StanChart’s Sh11bn dividend lifts share price at NSE

Standard Chartered Bank Kenya Chief Executive Officer Kariuki Ngari.

Photo credit: File | Lucy Wanjiru | Nation Media Group

Standard Chartered Bank Kenya has raised its dividend payout by 32 percent to a record Sh29 per share amounting to Sh10.96 billion, raising its share price at the Nairobi bourse to levels last seen last April.

The rise in dividend pay from Sh22 per share totalling Sh8.31 billion paid earlier is on the back of the lender’s net profit for the financial year ended December 2023 increasing 15 percent to Sh13.8 billion from Sh12.1 billion.

The Tuesday morning announcement triggered a 5.7 percent rise in StanChart share price at the Nairobi Securities Exchange to close at Sh170.5 on Tuesday. The stock at some point touched a high of Sh180 in intraday trading.

StanChart had in December paid a Sh6 per share interim dividend and will pay the final dividend after its annual general meeting in May. The payout will mean StanChart has distributed 79.4 percent of its net profit to shareholders compared with 68.7 percent the year before.

The company's chief financial officer Chemutai Murgor said the lender does not have a dividend policy –which defines the portion of earnings to be distributed to shareholders— but noted that the decision is usually guided by the risk appetite. “We do have a capital risk appetite that is calibrated to allow us to retain enough to support our growth and any excess, we give it back to the shareholders,” said Ms Murgor in an interview with the Business Daily.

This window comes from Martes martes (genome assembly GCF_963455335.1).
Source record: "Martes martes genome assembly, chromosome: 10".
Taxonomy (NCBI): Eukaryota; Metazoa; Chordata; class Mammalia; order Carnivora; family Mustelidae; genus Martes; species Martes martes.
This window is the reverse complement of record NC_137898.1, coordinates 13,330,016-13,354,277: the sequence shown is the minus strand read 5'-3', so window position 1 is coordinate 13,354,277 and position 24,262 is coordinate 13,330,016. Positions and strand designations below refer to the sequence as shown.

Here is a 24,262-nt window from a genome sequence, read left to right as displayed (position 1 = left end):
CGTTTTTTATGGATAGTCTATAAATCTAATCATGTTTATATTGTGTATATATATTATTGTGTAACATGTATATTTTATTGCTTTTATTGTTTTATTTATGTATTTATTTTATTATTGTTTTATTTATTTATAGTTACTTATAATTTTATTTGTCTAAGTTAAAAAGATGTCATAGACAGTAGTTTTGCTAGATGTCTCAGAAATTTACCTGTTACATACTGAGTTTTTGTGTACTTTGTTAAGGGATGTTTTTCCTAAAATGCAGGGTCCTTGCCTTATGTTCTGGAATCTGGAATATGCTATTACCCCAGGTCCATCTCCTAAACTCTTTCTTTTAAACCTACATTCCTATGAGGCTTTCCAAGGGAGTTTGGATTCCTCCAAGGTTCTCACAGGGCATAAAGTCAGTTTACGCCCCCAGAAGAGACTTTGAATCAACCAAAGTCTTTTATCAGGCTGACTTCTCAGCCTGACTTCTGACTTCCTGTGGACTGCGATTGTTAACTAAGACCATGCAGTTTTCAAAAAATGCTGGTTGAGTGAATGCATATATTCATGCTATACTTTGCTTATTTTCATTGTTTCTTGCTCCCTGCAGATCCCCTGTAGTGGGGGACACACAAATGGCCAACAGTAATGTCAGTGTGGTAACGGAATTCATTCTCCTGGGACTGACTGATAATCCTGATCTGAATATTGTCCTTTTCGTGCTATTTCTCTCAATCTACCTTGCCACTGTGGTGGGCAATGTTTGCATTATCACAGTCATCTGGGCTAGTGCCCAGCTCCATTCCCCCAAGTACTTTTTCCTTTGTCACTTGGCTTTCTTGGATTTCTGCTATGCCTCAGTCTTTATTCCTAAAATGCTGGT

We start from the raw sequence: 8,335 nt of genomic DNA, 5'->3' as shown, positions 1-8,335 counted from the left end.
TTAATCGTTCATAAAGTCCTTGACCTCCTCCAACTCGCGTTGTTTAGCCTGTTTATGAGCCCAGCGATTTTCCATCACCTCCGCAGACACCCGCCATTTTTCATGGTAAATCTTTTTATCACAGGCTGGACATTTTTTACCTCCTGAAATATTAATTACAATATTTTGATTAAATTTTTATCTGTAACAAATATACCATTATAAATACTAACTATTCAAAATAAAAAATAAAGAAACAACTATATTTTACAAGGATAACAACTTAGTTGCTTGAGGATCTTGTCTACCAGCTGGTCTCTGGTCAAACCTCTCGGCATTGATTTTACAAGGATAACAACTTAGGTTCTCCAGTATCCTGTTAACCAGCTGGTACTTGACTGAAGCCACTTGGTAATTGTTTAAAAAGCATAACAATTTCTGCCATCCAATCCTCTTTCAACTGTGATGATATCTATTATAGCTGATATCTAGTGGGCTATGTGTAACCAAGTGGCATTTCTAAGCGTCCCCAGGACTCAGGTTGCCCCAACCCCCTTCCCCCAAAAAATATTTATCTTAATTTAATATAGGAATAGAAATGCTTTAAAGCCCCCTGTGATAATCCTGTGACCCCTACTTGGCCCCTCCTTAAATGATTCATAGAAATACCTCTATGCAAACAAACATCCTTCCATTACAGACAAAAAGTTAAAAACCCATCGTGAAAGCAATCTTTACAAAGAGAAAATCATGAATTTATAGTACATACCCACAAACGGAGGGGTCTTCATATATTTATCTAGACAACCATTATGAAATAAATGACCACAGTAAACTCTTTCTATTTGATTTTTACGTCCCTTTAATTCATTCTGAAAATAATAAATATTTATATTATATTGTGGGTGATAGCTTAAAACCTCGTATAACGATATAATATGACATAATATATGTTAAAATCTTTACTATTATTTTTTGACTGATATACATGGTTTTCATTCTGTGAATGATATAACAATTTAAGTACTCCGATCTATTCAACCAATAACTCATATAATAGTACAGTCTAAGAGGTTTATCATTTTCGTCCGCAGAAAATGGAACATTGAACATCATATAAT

“For us, we don’t target to distribute a certain percentage of earnings. What we work with is our capital risk appetite which takes into account the minimum capital we require." StanChart posted a 32 percent rise in net interest income to Sh29.3 billion in the review period when loans and advances to customers grew 17 per cent to Sh163.16 billion. Non-interest income also rose by six percent to Sh12.4 billion, contributing to the 23 percent growth in the operating income.

“A double-digit growth in revenue is a very pleasing number to be able to deliver. It is about ensuring that we are sticking to the plan we agreed on,” said Kariuki Ngari, the chief executive at StanChart Kenya.

Operating expenses however grew 30.7 percent to Sh22 billion from Sh16.8 billion. StanChart attributed the rise to increased inflationary pressure on customers, depreciation of the shilling against major currencies and increases in targeted investments, especially towards digital services.

The lender raised provisions for loan defaults to Sh3.38 billion from Sh1.33 billion despite gross non-performing loans declining to Sh17.22 billion from Sh22.58 billion.

Staff costs went up from Sh7.88 billion to Sh6.79 billion to reflect pay rises while other operating expenses surged 27 percent to Sh8.88 billion as the lender booked losses on disposal of bond holdings.

Ms Murgor said the bank had some bonds earning 11 percent interest and had to dispose and deploy the money in higher interest-earning products such as one-year year treasury bills that are averaging nearly 17 percent currently.

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